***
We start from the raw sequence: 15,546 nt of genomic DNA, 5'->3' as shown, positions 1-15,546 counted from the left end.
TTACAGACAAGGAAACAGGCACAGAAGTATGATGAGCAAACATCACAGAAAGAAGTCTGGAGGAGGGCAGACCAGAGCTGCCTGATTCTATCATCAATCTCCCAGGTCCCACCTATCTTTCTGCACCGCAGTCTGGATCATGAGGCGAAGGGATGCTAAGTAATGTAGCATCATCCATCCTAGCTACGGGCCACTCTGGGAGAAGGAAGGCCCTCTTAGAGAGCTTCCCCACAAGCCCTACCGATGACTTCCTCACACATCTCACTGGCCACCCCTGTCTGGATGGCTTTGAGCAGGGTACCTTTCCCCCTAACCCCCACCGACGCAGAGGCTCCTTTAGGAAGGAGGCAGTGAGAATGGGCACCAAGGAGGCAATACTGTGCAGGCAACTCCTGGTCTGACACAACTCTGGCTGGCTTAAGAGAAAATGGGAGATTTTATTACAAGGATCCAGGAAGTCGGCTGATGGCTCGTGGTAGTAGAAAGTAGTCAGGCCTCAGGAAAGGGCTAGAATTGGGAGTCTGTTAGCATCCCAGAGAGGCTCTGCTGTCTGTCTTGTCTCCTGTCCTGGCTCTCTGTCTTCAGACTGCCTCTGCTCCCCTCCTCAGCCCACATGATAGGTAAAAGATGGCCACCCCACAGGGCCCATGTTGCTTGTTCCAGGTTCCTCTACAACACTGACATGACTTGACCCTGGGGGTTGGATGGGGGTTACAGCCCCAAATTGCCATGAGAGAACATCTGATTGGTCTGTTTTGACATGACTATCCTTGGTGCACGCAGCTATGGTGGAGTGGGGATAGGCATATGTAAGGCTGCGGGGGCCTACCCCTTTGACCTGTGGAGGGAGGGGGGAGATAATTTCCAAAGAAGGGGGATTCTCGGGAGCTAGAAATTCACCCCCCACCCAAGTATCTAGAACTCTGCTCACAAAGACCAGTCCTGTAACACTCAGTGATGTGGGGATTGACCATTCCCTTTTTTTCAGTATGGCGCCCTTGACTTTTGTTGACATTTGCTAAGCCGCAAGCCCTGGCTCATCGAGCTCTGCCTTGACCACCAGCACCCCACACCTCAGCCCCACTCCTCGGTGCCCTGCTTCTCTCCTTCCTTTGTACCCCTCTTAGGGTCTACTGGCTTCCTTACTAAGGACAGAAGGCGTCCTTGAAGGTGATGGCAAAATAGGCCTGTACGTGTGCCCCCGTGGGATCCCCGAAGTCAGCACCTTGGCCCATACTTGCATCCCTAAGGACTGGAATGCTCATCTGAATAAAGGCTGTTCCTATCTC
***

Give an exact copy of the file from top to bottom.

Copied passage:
We start from the raw sequence: 15,546 nt of genomic DNA, 5'->3' as shown, positions 1-15,546 counted from the left end.
TTACAGACAAGGAAACAGGCACAGAAGTATGATGAGCAAACATCACAGAAAGAAGTCTGGAGGAGGGCAGACCAGAGCTGCCTGATTCTATCATCAATCTCCCAGGTCCCACCTATCTTTCTGCACCGCAGTCTGGATCATGAGGCGAAGGGATGCTAAGTAATGTAGCATCATCCATCCTAGCTACGGGCCACTCTGGGAGAAGGAAGGCCCTCTTAGAGAGCTTCCCCACAAGCCCTACCGATGACTTCCTCACACATCTCACTGGCCACCCCTGTCTGGATGGCTTTGAGCAGGGTACCTTTCCCCCTAACCCCCACCGACGCAGAGGCTCCTTTAGGAAGGAGGCAGTGAGAATGGGCACCAAGGAGGCAATACTGTGCAGGCAACTCCTGGTCTGACACAACTCTGGCTGGCTTAAGAGAAAATGGGAGATTTTATTACAAGGATCCAGGAAGTCGGCTGATGGCTCGTGGTAGTAGAAAGTAGTCAGGCCTCAGGAAAGGGCTAGAATTGGGAGTCTGTTAGCATCCCAGAGAGGCTCTGCTGTCTGTCTTGTCTCCTGTCCTGGCTCTCTGTCTTCAGACTGCCTCTGCTCCCCTCCTCAGCCCACATGATAGGTAAAAGATGGCCACCCCACAGGGCCCATGTTGCTTGTTCCAGGTTCCTCTACAACACTGACATGACTTGACCCTGGGGGTTGGATGGGGGTTACAGCCCCAAATTGCCATGAGAGAACATCTGATTGGTCTGTTTTGACATGACTATCCTTGGTGCACGCAGCTATGGTGGAGTGGGGATAGGCATATGTAAGGCTGCGGGGGCCTACCCCTTTGACCTGTGGAGGGAGGGGGGAGATAATTTCCAAAGAAGGGGGATTCTCGGGAGCTAGAAATTCACCCCCCACCCAAGTATCTAGAACTCTGCTCACAAAGACCAGTCCTGTAACACTCAGTGATGTGGGGATTGACCATTCCCTTTTTTTCAGTATGGCGCCCTTGACTTTTGTTGACATTTGCTAAGCCGCAAGCCCTGGCTCATCGAGCTCTGCCTTGACCACCAGCACCCCACACCTCAGCCCCACTCCTCGGTGCCCTGCTTCTCTCCTTCCTTTGTACCCCTCTTAGGGTCTACTGGCTTCCTTACTAAGGACAGAAGGCGTCCTTGAAGGTGATGGCAAAATAGGCCTGTACGTGTGCCCCCGTGGGATCCCCGAAGTCAGCACCTTGGCCCATACTTGCATCCCTAAGGACTGGAATGCTCATCTGAATAAAGGCTGTTCCTATCTC